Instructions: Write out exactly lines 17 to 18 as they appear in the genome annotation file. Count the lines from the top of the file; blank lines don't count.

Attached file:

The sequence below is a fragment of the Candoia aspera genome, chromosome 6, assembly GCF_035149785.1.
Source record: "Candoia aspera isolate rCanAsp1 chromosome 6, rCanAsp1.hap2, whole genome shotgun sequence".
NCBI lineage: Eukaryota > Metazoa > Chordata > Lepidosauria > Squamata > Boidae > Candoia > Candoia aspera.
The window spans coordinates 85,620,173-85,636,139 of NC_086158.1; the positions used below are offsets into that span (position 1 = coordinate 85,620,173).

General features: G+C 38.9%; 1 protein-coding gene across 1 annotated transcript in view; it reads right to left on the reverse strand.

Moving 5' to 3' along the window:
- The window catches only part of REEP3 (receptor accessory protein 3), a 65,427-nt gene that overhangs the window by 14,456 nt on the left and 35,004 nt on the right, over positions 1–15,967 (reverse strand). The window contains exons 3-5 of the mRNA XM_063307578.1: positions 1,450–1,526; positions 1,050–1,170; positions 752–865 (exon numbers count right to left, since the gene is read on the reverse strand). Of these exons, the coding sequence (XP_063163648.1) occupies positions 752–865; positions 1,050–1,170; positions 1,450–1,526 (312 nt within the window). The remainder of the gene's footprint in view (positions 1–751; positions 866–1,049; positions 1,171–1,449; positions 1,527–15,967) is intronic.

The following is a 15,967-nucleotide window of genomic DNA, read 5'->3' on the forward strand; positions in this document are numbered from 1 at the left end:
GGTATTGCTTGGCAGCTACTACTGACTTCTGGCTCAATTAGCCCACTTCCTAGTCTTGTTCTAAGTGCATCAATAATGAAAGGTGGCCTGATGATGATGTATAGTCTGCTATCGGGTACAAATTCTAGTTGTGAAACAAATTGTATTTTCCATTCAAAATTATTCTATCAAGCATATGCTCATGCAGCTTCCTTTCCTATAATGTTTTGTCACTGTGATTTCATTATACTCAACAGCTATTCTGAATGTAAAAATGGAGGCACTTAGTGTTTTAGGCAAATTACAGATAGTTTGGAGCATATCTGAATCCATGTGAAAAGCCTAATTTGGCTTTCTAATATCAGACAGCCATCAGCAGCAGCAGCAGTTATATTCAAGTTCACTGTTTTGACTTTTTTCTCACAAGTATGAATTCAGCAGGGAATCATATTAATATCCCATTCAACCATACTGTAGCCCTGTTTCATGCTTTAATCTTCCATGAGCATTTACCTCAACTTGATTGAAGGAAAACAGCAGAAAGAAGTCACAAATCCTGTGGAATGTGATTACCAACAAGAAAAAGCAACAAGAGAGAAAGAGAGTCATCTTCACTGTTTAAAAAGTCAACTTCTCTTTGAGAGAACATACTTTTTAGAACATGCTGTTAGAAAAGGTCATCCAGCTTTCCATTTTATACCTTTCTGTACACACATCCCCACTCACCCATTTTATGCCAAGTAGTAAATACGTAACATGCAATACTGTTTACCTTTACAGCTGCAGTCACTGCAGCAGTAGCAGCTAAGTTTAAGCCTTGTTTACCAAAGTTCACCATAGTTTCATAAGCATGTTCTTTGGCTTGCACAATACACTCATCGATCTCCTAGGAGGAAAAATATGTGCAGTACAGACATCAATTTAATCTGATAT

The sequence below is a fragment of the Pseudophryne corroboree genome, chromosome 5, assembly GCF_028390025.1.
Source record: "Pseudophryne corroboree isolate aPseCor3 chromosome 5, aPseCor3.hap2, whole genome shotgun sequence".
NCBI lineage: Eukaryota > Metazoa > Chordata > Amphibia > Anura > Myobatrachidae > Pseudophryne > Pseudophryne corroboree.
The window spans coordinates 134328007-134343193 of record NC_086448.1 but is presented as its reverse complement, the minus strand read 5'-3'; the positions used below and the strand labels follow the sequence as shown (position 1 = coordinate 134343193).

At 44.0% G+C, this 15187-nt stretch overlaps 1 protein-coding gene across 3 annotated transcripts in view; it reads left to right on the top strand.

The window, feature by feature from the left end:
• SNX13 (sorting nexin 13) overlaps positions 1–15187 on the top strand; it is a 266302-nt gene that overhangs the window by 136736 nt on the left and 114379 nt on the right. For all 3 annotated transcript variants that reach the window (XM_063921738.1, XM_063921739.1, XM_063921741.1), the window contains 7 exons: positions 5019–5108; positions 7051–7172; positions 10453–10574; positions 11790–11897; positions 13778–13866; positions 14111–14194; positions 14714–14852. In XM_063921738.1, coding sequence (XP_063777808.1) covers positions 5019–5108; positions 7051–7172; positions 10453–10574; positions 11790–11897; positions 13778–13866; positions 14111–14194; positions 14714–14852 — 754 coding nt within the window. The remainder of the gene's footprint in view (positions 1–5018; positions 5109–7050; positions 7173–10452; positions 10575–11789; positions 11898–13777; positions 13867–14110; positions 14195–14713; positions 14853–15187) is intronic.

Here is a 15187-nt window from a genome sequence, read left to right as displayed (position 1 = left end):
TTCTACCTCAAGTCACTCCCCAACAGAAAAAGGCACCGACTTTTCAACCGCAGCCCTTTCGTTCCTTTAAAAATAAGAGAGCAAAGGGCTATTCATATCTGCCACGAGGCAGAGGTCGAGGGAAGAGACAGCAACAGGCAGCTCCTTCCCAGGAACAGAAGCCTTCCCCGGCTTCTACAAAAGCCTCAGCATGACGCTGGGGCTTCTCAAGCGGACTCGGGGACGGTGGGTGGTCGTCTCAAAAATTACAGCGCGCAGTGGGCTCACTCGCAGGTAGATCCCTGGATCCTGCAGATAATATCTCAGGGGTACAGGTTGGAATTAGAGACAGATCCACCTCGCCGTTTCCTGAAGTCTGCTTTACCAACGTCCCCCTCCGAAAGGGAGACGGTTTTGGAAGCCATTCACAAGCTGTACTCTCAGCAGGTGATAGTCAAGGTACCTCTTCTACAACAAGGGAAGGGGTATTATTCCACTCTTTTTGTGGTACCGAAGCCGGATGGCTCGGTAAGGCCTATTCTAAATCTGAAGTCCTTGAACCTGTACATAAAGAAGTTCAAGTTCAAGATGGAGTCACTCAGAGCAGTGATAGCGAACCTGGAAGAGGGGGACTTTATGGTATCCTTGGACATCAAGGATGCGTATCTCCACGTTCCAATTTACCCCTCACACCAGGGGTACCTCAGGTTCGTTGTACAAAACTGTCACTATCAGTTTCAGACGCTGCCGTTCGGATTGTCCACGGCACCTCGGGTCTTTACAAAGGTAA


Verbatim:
Here is a 15187-nt window from a genome sequence, read left to right as displayed (position 1 = left end):
TTCTACCTCAAGTCACTCCCCAACAGAAAAAGGCACCGACTTTTCAACCGCAGCCCTTTCGTTCCTTTAAAAATAAGAGAGCAAAGGGCTATTCATATCTGCCACGAGGCAGAGGTCGAGGGAAGAGACAGCAACAGGCAGCTCCTTCCCAGGAACAGAAGCCTTCCCCGGCTTCTACAAAAGCCTCAGCATGACGCTGGGGCTTCTCAAGCGGACTCGGGGACGGTGGGTGGTCGTCTCAAAAATTACAGCGCGCAGTGGGCTCACTCGCAGGTAGATCCCTGGATCCTGCAGATAATATCTCAGGGGTACAGGTTGGAATTAGAGACAGATCCACCTCGCCGTTTCCTGAAGTCTGCTTTACCAACGTCCCCCTCCGAAAGGGAGACGGTTTTGGAAGCCATTCACAAGCTGTACTCTCAGCAGGTGATAGTCAAGGTACCTCTTCTACAACAAGGGAAGGGGTATTATTCCACTCTTTTTGTGGTACCGAAGCCGGATGGCTCGGTAAGGCCTATTCTAAATCTGAAGTCCTTGAACCTGTACATAAAGAAGTTCAAGTTCAAGATGGAGTCACTCAGAGCAGTGATAGCGAACCTGGAAGAGGGGGACTTTATGGTATCCTTGGACATCAAGGATGCGTATCTCCACGTTCCAATTTACCCCTCACACCAGGGGTACCTCAGGTTCGTTGTACAAAACTGTCACTATCAGTTTCAGACGCTGCCGTTCGGATTGTCCACGGCACCTCGGGTCTTTACAAAGGTAA